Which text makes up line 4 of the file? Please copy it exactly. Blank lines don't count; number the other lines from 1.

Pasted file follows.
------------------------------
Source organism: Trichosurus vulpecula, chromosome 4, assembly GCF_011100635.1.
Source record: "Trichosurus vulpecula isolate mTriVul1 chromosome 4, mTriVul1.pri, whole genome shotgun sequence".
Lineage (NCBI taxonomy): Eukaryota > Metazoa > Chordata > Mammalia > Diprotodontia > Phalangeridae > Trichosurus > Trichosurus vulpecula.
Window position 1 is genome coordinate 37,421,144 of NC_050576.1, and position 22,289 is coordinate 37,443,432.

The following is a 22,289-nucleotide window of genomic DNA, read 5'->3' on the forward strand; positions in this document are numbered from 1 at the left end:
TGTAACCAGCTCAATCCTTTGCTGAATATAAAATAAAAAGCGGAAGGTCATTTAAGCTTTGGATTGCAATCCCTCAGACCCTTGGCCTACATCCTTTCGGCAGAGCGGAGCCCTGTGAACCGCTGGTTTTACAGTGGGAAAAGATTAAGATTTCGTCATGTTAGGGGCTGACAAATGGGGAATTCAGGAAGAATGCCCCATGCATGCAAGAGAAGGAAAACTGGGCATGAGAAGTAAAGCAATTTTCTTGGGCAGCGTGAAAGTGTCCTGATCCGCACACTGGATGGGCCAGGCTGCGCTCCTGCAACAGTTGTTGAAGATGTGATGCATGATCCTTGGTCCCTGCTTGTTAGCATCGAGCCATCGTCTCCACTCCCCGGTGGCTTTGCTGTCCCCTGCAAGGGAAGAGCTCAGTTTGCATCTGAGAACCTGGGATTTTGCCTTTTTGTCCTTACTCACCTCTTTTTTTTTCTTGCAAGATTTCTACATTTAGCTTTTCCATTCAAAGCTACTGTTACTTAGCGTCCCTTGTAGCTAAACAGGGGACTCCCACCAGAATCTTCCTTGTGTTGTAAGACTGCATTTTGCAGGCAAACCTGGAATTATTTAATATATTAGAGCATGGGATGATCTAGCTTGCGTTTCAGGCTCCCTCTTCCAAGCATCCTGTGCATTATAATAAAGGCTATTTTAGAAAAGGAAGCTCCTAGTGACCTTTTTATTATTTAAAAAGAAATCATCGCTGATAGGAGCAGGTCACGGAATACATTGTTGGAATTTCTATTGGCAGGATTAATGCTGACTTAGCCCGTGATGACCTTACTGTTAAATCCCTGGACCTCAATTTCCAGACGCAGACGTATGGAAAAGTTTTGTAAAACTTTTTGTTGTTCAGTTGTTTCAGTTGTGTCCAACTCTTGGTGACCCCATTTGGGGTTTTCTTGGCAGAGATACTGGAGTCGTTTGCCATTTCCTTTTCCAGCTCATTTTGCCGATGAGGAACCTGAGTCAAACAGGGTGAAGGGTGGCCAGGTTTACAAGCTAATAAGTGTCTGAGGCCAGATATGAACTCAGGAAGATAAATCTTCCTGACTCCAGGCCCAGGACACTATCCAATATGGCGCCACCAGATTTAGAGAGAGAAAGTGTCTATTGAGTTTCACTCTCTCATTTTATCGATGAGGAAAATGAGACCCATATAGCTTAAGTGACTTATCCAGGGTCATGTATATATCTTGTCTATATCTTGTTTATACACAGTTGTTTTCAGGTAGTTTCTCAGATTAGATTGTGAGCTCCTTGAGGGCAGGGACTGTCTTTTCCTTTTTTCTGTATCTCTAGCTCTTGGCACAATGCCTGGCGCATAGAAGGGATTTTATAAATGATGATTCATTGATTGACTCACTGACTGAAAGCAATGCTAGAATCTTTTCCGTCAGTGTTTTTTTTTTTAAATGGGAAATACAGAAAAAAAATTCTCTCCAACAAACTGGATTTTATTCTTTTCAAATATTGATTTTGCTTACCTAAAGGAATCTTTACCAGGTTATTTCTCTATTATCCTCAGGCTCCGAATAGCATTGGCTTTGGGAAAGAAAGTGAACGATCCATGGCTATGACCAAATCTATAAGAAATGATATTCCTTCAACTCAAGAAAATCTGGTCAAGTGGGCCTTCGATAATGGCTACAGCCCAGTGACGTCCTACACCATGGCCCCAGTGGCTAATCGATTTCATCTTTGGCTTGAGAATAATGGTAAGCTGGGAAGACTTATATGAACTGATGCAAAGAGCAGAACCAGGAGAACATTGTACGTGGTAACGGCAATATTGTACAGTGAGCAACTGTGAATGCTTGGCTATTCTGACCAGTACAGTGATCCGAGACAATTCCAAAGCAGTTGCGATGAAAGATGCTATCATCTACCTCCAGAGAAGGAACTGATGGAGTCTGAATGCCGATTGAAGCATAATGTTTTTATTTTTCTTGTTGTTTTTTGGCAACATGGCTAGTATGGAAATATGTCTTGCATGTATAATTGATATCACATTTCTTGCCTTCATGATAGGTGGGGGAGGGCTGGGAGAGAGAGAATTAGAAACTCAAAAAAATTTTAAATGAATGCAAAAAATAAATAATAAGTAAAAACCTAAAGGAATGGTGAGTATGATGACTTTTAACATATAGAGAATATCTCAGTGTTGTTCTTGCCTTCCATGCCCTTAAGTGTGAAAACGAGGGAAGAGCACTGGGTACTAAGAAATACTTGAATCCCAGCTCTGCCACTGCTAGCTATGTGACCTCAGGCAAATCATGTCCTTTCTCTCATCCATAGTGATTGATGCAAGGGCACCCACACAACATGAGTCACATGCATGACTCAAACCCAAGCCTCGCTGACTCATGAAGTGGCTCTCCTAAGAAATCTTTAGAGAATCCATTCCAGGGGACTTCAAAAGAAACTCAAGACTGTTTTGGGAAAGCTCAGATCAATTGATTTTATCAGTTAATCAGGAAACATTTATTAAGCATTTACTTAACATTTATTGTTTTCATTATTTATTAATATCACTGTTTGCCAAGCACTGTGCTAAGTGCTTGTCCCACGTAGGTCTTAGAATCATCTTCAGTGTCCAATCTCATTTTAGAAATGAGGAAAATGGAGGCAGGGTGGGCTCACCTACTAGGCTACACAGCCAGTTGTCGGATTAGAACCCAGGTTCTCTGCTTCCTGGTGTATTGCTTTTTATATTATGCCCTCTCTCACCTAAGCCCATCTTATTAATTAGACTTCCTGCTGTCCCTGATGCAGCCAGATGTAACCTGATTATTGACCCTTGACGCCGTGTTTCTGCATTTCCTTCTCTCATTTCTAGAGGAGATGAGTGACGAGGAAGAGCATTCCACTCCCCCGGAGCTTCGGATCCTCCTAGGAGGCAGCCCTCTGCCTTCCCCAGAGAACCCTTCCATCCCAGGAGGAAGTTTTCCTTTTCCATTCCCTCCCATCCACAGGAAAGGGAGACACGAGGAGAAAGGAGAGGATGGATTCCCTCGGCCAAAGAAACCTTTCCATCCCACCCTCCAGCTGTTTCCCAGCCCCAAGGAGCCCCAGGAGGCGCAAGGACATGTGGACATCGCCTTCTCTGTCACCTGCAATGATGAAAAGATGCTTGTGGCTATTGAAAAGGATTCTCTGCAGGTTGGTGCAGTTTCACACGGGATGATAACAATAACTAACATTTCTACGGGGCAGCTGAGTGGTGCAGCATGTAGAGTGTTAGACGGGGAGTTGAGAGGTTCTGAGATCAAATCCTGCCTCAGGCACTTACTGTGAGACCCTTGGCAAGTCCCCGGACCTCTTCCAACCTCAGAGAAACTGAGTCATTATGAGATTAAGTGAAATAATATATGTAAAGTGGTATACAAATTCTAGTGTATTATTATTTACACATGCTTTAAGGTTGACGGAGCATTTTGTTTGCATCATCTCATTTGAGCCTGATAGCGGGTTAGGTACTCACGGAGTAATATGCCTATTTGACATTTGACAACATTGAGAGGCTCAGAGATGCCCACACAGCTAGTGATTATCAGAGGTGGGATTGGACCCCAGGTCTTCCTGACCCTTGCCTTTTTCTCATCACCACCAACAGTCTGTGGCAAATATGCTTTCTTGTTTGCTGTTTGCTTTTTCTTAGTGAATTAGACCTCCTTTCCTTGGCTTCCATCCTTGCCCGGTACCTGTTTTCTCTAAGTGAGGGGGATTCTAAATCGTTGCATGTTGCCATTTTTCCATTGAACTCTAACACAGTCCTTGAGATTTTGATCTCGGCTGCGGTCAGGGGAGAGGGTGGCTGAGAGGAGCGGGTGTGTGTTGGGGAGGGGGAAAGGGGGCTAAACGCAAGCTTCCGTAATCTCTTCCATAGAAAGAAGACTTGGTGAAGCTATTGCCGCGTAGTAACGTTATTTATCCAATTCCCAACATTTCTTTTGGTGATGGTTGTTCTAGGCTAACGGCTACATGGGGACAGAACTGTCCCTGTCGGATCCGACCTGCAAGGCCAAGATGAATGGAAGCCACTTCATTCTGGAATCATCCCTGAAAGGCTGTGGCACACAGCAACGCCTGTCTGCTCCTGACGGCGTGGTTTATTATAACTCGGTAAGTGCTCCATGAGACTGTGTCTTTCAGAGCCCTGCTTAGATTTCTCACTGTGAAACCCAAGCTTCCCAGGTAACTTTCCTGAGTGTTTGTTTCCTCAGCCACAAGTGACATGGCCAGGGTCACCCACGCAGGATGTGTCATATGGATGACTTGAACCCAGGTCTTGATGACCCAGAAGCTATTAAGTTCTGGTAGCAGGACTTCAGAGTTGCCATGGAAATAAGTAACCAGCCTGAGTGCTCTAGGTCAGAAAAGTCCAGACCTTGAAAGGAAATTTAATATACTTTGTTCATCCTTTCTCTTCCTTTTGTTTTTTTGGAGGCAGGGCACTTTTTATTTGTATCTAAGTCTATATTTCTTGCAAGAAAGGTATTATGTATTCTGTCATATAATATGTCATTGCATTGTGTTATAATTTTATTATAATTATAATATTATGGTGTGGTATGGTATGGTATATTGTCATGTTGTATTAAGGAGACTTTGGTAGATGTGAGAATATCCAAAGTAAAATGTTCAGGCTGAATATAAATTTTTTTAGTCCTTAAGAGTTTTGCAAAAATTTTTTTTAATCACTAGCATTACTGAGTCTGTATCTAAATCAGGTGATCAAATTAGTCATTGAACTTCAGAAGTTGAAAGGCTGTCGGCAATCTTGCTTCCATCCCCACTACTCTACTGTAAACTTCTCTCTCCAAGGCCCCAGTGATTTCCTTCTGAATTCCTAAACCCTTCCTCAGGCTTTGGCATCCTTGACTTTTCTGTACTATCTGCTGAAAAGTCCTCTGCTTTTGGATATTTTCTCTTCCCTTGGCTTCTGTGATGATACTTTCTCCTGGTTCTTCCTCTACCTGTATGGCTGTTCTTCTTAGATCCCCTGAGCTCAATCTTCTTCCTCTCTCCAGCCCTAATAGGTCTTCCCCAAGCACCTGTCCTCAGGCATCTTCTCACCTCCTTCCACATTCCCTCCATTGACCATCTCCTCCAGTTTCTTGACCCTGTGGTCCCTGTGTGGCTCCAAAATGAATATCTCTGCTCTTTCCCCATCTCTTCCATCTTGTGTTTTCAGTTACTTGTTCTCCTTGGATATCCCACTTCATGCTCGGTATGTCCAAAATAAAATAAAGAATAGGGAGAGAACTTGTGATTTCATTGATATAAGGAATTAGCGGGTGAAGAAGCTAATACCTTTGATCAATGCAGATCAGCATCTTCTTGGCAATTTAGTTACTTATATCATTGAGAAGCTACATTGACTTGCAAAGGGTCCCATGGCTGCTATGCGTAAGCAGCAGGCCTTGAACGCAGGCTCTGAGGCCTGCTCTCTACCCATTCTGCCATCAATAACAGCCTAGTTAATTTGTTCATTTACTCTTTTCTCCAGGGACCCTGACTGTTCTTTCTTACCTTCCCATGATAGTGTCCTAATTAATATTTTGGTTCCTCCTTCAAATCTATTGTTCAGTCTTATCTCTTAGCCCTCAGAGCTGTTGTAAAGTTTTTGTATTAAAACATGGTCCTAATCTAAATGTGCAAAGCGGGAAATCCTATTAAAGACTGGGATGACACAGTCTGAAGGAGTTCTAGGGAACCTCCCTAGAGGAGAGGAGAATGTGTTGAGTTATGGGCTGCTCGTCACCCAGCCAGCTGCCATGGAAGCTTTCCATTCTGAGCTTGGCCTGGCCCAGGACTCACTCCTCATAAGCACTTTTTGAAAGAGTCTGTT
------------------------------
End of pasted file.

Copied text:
Window position 1 is genome coordinate 37,421,144 of NC_050576.1, and position 22,289 is coordinate 37,443,432.